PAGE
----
intransitive phrasal verb: let up

2012-10-04-rain

The phrasal verb for today is “let up”, and it is used in two different ways in English.

1. for a bad weather condition to stop (often rain). For example:

It’s been raining hard all day, and the forecast says it won’t let up until tomorrow.

It looks like the rain is starting to let up, so we can finally walk home.

If the storm lets up by tonight, we can go to the party.

2. for someone to decrease the intensity of their treatment of another person. For example:

When my father gets angry, he starts to yell, and he doesn’t let up for a long time.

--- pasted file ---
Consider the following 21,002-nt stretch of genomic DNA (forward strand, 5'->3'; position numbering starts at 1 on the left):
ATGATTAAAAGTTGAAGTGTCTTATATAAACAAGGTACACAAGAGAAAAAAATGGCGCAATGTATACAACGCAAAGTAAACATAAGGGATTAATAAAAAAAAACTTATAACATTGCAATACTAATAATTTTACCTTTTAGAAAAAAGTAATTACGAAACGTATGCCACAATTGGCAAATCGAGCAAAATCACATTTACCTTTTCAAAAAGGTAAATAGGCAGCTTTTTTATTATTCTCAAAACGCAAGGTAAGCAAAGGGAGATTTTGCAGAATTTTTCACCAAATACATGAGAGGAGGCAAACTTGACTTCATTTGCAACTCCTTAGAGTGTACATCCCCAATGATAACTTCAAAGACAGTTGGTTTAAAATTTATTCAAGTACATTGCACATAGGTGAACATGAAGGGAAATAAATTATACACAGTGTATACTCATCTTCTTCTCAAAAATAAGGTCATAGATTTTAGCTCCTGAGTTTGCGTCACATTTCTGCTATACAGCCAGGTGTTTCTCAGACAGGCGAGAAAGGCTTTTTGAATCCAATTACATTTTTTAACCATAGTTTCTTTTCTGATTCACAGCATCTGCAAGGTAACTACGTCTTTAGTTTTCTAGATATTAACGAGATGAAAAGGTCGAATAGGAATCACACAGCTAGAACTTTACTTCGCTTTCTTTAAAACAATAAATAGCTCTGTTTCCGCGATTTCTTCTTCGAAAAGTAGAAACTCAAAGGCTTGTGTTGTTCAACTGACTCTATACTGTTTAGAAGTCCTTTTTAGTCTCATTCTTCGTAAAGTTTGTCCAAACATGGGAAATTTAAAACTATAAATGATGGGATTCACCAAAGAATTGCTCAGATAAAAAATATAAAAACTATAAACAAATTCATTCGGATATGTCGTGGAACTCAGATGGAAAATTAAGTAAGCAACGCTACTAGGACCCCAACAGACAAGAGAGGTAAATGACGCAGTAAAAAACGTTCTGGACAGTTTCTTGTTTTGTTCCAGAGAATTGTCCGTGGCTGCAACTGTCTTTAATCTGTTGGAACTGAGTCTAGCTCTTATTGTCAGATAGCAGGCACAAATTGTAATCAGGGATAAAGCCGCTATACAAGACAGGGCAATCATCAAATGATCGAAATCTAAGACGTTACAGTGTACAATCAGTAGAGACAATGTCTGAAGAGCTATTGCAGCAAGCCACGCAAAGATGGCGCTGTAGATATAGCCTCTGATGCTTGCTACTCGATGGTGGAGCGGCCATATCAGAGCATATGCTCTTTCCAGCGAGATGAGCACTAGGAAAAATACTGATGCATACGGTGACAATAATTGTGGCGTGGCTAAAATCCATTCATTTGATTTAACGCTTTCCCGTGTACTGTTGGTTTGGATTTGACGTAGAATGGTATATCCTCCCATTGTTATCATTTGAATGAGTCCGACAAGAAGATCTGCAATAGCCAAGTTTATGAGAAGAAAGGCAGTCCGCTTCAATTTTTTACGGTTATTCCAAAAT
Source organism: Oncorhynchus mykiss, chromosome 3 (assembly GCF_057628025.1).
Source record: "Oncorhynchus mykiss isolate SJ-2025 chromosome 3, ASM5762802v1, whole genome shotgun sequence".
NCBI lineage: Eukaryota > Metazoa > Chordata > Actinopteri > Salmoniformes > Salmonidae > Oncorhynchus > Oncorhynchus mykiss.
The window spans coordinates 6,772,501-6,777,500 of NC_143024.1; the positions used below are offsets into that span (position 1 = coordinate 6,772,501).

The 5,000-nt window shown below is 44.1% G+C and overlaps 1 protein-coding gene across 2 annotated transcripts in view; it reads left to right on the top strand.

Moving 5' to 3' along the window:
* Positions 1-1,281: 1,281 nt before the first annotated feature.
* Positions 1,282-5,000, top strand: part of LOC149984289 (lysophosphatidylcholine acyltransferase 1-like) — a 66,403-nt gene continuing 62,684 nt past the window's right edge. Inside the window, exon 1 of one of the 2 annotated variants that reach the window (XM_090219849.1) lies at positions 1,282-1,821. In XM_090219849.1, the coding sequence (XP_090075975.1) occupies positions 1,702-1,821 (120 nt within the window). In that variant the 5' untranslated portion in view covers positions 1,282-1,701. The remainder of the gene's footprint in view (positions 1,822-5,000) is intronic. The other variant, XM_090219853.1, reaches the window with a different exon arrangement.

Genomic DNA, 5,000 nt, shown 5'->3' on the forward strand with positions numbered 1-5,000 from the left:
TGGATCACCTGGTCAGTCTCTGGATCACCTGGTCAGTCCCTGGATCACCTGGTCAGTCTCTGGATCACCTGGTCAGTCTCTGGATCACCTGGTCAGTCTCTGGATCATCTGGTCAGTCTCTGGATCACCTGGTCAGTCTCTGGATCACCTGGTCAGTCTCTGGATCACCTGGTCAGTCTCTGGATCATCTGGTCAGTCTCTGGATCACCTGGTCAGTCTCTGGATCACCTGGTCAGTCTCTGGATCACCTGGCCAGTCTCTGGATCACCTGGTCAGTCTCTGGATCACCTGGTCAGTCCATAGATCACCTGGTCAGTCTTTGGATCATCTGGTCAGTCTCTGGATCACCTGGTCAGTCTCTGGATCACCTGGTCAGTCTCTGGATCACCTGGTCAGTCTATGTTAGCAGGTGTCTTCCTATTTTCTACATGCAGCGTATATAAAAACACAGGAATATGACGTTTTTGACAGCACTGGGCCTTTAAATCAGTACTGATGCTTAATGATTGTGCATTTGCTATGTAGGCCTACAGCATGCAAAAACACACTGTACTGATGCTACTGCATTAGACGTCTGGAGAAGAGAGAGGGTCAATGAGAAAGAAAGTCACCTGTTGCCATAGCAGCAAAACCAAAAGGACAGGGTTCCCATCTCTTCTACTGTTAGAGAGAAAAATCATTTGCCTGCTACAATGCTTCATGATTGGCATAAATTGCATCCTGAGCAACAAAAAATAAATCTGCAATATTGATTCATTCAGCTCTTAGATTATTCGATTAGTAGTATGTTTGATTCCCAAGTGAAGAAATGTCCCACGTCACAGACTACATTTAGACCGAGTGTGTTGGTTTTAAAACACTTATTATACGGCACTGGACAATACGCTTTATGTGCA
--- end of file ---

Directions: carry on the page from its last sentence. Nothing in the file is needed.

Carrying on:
My mother and father have really been pressuring me to get married. I wish they would just let up.

My friend has been asking me to lend him money, and he just won’t let up. It’s really annoying!

So, in both cases, the phrasal verb “let up” has the meaning of “stop”. In the first case, it means for a bad weather condition to stop, and in the second case, it means for someone’s difficult behavior towards another person to stop.

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